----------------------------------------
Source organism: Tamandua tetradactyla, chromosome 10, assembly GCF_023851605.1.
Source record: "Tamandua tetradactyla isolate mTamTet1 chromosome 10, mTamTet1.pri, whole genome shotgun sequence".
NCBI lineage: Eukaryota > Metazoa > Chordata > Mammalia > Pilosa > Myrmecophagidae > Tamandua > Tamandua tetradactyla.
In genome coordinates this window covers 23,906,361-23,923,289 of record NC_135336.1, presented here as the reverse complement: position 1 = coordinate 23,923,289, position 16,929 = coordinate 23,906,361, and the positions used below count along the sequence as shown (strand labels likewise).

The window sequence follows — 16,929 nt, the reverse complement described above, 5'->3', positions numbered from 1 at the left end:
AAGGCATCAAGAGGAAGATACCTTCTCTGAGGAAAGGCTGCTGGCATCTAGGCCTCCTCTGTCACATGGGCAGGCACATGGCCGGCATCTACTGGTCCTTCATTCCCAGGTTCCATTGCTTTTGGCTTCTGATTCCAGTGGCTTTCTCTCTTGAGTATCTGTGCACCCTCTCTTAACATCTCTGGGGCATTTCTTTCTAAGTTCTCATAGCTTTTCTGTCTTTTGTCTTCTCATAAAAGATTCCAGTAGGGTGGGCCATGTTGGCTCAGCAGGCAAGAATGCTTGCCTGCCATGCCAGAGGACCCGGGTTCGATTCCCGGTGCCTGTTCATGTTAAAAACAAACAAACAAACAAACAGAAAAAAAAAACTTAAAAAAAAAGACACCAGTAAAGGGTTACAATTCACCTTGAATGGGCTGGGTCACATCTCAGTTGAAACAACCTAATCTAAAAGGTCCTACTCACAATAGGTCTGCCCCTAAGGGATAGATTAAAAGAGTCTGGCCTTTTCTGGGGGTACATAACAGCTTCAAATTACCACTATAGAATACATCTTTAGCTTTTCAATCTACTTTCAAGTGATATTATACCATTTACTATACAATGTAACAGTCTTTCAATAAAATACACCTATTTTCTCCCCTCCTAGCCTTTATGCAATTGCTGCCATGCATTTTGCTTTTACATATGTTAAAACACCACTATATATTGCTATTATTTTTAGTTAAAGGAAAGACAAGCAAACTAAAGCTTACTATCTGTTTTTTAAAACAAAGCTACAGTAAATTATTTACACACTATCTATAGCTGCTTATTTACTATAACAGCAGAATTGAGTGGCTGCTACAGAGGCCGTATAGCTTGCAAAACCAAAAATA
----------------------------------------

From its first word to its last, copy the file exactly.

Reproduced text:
Source organism: Tamandua tetradactyla, chromosome 10, assembly GCF_023851605.1.
Source record: "Tamandua tetradactyla isolate mTamTet1 chromosome 10, mTamTet1.pri, whole genome shotgun sequence".
NCBI lineage: Eukaryota > Metazoa > Chordata > Mammalia > Pilosa > Myrmecophagidae > Tamandua > Tamandua tetradactyla.
In genome coordinates this window covers 23,906,361-23,923,289 of record NC_135336.1, presented here as the reverse complement: position 1 = coordinate 23,923,289, position 16,929 = coordinate 23,906,361, and the positions used below count along the sequence as shown (strand labels likewise).

The window sequence follows — 16,929 nt, the reverse complement described above, 5'->3', positions numbered from 1 at the left end:
AAGGCATCAAGAGGAAGATACCTTCTCTGAGGAAAGGCTGCTGGCATCTAGGCCTCCTCTGTCACATGGGCAGGCACATGGCCGGCATCTACTGGTCCTTCATTCCCAGGTTCCATTGCTTTTGGCTTCTGATTCCAGTGGCTTTCTCTCTTGAGTATCTGTGCACCCTCTCTTAACATCTCTGGGGCATTTCTTTCTAAGTTCTCATAGCTTTTCTGTCTTTTGTCTTCTCATAAAAGATTCCAGTAGGGTGGGCCATGTTGGCTCAGCAGGCAAGAATGCTTGCCTGCCATGCCAGAGGACCCGGGTTCGATTCCCGGTGCCTGTTCATGTTAAAAACAAACAAACAAACAAACAGAAAAAAAAAACTTAAAAAAAAAGACACCAGTAAAGGGTTACAATTCACCTTGAATGGGCTGGGTCACATCTCAGTTGAAACAACCTAATCTAAAAGGTCCTACTCACAATAGGTCTGCCCCTAAGGGATAGATTAAAAGAGTCTGGCCTTTTCTGGGGGTACATAACAGCTTCAAATTACCACTATAGAATACATCTTTAGCTTTTCAATCTACTTTCAAGTGATATTATACCATTTACTATACAATGTAACAGTCTTTCAATAAAATACACCTATTTTCTCCCCTCCTAGCCTTTATGCAATTGCTGCCATGCATTTTGCTTTTACATATGTTAAAACACCACTATATATTGCTATTATTTTTAGTTAAAGGAAAGACAAGCAAACTAAAGCTTACTATCTGTTTTTTAAAACAAAGCTACAGTAAATTATTTACACACTATCTATAGCTGCTTATTTACTATAACAGCAGAATTGAGTGGCTGCTACAGAGGCCGTATAGCTTGCAAAACCAAAAATA